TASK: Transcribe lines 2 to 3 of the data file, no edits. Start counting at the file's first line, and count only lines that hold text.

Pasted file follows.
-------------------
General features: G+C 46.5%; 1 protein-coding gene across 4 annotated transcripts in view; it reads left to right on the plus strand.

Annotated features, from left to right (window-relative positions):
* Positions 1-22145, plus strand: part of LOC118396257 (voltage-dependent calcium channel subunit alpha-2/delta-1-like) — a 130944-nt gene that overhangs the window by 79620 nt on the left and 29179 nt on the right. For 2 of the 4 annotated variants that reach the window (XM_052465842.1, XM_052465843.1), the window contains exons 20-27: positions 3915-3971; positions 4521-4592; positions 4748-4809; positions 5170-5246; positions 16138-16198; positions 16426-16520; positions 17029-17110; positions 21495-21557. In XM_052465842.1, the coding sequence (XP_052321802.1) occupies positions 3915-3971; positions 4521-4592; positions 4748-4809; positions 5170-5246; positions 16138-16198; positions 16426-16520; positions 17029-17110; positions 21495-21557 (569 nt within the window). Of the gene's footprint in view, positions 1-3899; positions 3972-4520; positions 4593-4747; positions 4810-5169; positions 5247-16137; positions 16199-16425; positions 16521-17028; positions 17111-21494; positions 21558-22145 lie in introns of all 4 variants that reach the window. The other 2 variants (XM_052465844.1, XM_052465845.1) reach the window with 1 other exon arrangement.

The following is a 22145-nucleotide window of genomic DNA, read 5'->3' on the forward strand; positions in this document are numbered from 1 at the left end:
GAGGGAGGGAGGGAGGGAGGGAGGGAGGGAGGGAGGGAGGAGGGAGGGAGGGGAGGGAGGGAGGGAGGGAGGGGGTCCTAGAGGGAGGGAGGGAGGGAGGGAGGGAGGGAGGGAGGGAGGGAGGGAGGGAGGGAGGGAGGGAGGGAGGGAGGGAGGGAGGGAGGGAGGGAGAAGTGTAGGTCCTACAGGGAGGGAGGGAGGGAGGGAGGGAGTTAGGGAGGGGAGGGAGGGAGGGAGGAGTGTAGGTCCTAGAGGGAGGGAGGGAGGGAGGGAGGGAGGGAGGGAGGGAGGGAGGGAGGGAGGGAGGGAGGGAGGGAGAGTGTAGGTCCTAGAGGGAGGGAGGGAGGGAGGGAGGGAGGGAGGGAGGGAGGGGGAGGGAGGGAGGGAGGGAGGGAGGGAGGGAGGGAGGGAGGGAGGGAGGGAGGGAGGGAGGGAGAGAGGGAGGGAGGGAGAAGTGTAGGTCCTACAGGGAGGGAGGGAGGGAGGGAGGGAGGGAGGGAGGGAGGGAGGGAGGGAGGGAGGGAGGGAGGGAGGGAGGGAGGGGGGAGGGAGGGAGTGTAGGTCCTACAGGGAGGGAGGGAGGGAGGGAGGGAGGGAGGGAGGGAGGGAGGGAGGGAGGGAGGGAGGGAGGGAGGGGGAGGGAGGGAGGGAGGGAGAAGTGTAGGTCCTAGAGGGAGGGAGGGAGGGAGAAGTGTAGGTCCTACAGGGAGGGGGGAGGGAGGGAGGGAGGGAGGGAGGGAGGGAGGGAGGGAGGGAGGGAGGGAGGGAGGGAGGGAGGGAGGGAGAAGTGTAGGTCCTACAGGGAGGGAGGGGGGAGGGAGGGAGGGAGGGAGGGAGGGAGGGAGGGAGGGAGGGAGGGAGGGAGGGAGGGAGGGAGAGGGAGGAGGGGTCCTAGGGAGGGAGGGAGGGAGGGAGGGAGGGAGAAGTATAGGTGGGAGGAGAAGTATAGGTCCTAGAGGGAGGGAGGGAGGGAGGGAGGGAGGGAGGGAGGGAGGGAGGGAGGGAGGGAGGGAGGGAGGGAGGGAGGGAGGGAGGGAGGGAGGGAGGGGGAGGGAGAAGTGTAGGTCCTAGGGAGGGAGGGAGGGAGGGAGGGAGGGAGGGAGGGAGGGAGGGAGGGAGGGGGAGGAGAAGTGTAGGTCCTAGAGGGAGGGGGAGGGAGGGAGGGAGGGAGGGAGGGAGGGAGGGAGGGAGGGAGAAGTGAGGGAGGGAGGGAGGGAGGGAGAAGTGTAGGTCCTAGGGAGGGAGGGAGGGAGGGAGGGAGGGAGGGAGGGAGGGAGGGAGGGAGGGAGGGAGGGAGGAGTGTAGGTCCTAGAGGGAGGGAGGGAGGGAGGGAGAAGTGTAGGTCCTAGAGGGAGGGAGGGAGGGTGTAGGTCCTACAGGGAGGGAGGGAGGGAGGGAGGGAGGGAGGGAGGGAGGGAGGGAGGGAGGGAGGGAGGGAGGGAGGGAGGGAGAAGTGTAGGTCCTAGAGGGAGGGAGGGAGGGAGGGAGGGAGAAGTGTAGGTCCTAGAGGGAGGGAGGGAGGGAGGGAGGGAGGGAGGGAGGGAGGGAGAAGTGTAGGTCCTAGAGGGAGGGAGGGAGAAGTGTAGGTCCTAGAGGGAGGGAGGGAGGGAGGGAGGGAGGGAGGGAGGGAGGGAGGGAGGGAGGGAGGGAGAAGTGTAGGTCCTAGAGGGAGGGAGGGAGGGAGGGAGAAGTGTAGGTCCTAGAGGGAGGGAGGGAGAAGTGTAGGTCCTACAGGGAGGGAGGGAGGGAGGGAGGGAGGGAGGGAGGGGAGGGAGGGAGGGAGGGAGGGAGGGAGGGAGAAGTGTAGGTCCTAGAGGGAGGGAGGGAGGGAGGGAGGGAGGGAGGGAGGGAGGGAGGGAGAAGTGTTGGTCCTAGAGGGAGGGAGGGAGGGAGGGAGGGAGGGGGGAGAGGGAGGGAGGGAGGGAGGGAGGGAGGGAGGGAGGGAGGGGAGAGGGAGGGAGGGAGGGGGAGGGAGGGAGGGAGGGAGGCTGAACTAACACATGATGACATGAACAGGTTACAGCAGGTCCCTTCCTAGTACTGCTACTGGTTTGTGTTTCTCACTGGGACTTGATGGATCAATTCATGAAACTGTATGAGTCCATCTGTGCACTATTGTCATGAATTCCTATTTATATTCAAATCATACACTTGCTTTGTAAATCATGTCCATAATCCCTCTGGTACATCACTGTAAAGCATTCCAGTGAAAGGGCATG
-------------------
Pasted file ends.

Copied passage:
Annotated features, from left to right (window-relative positions):
* Positions 1-22145, plus strand: part of LOC118396257 (voltage-dependent calcium channel subunit alpha-2/delta-1-like) — a 130944-nt gene that overhangs the window by 79620 nt on the left and 29179 nt on the right. For 2 of the 4 annotated variants that reach the window (XM_052465842.1, XM_052465843.1), the window contains exons 20-27: positions 3915-3971; positions 4521-4592; positions 4748-4809; positions 5170-5246; positions 16138-16198; positions 16426-16520; positions 17029-17110; positions 21495-21557. In XM_052465842.1, the coding sequence (XP_052321802.1) occupies positions 3915-3971; positions 4521-4592; positions 4748-4809; positions 5170-5246; positions 16138-16198; positions 16426-16520; positions 17029-17110; positions 21495-21557 (569 nt within the window). Of the gene's footprint in view, positions 1-3899; positions 3972-4520; positions 4593-4747; positions 4810-5169; positions 5247-16137; positions 16199-16425; positions 16521-17028; positions 17111-21494; positions 21558-22145 lie in introns of all 4 variants that reach the window. The other 2 variants (XM_052465844.1, XM_052465845.1) reach the window with 1 other exon arrangement.